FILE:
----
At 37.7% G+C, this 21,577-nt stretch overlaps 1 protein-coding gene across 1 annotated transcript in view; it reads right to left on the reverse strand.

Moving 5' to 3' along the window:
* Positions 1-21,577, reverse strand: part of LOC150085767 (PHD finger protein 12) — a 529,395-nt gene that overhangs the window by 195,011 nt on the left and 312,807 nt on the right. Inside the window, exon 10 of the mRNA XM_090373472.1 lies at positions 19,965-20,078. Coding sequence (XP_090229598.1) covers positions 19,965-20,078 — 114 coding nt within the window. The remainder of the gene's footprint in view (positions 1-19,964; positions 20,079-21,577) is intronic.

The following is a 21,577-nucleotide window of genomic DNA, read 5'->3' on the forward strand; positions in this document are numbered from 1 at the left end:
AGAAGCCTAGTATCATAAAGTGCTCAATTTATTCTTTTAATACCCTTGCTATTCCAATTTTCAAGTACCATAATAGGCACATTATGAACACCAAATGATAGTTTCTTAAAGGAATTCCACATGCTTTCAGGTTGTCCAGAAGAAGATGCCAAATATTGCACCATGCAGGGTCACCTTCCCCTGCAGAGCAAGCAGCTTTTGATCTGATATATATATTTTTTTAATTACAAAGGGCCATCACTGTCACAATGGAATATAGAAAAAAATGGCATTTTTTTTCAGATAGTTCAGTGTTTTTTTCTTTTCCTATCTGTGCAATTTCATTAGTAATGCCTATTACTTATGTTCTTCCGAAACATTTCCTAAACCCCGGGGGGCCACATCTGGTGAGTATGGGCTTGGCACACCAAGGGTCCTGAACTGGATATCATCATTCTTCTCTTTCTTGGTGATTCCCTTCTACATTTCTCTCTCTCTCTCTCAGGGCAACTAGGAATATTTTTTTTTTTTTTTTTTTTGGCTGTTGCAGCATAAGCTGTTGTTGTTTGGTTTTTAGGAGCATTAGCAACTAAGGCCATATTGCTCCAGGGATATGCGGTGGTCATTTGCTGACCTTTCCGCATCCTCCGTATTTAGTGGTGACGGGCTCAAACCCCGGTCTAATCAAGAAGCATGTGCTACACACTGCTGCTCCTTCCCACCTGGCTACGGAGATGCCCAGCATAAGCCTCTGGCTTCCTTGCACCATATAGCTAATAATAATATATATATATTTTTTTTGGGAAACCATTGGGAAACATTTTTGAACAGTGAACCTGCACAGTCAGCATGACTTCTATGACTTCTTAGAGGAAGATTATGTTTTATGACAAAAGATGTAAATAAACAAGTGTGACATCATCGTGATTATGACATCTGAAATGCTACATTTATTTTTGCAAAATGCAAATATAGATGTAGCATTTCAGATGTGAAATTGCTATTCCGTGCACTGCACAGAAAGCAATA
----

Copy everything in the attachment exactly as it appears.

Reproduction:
At 37.7% G+C, this 21,577-nt stretch overlaps 1 protein-coding gene across 1 annotated transcript in view; it reads right to left on the reverse strand.

Moving 5' to 3' along the window:
* Positions 1-21,577, reverse strand: part of LOC150085767 (PHD finger protein 12) — a 529,395-nt gene that overhangs the window by 195,011 nt on the left and 312,807 nt on the right. Inside the window, exon 10 of the mRNA XM_090373472.1 lies at positions 19,965-20,078. Coding sequence (XP_090229598.1) covers positions 19,965-20,078 — 114 coding nt within the window. The remainder of the gene's footprint in view (positions 1-19,964; positions 20,079-21,577) is intronic.

The following is a 21,577-nucleotide window of genomic DNA, read 5'->3' on the forward strand; positions in this document are numbered from 1 at the left end:
AGAAGCCTAGTATCATAAAGTGCTCAATTTATTCTTTTAATACCCTTGCTATTCCAATTTTCAAGTACCATAATAGGCACATTATGAACACCAAATGATAGTTTCTTAAAGGAATTCCACATGCTTTCAGGTTGTCCAGAAGAAGATGCCAAATATTGCACCATGCAGGGTCACCTTCCCCTGCAGAGCAAGCAGCTTTTGATCTGATATATATATTTTTTTAATTACAAAGGGCCATCACTGTCACAATGGAATATAGAAAAAAATGGCATTTTTTTTCAGATAGTTCAGTGTTTTTTTCTTTTCCTATCTGTGCAATTTCATTAGTAATGCCTATTACTTATGTTCTTCCGAAACATTTCCTAAACCCCGGGGGGCCACATCTGGTGAGTATGGGCTTGGCACACCAAGGGTCCTGAACTGGATATCATCATTCTTCTCTTTCTTGGTGATTCCCTTCTACATTTCTCTCTCTCTCTCTCAGGGCAACTAGGAATATTTTTTTTTTTTTTTTTTTTGGCTGTTGCAGCATAAGCTGTTGTTGTTTGGTTTTTAGGAGCATTAGCAACTAAGGCCATATTGCTCCAGGGATATGCGGTGGTCATTTGCTGACCTTTCCGCATCCTCCGTATTTAGTGGTGACGGGCTCAAACCCCGGTCTAATCAAGAAGCATGTGCTACACACTGCTGCTCCTTCCCACCTGGCTACGGAGATGCCCAGCATAAGCCTCTGGCTTCCTTGCACCATATAGCTAATAATAATATATATATATTTTTTTTGGGAAACCATTGGGAAACATTTTTGAACAGTGAACCTGCACAGTCAGCATGACTTCTATGACTTCTTAGAGGAAGATTATGTTTTATGACAAAAGATGTAAATAAACAAGTGTGACATCATCGTGATTATGACATCTGAAATGCTACATTTATTTTTGCAAAATGCAAATATAGATGTAGCATTTCAGATGTGAAATTGCTATTCCGTGCACTGCACAGAAAGCAATA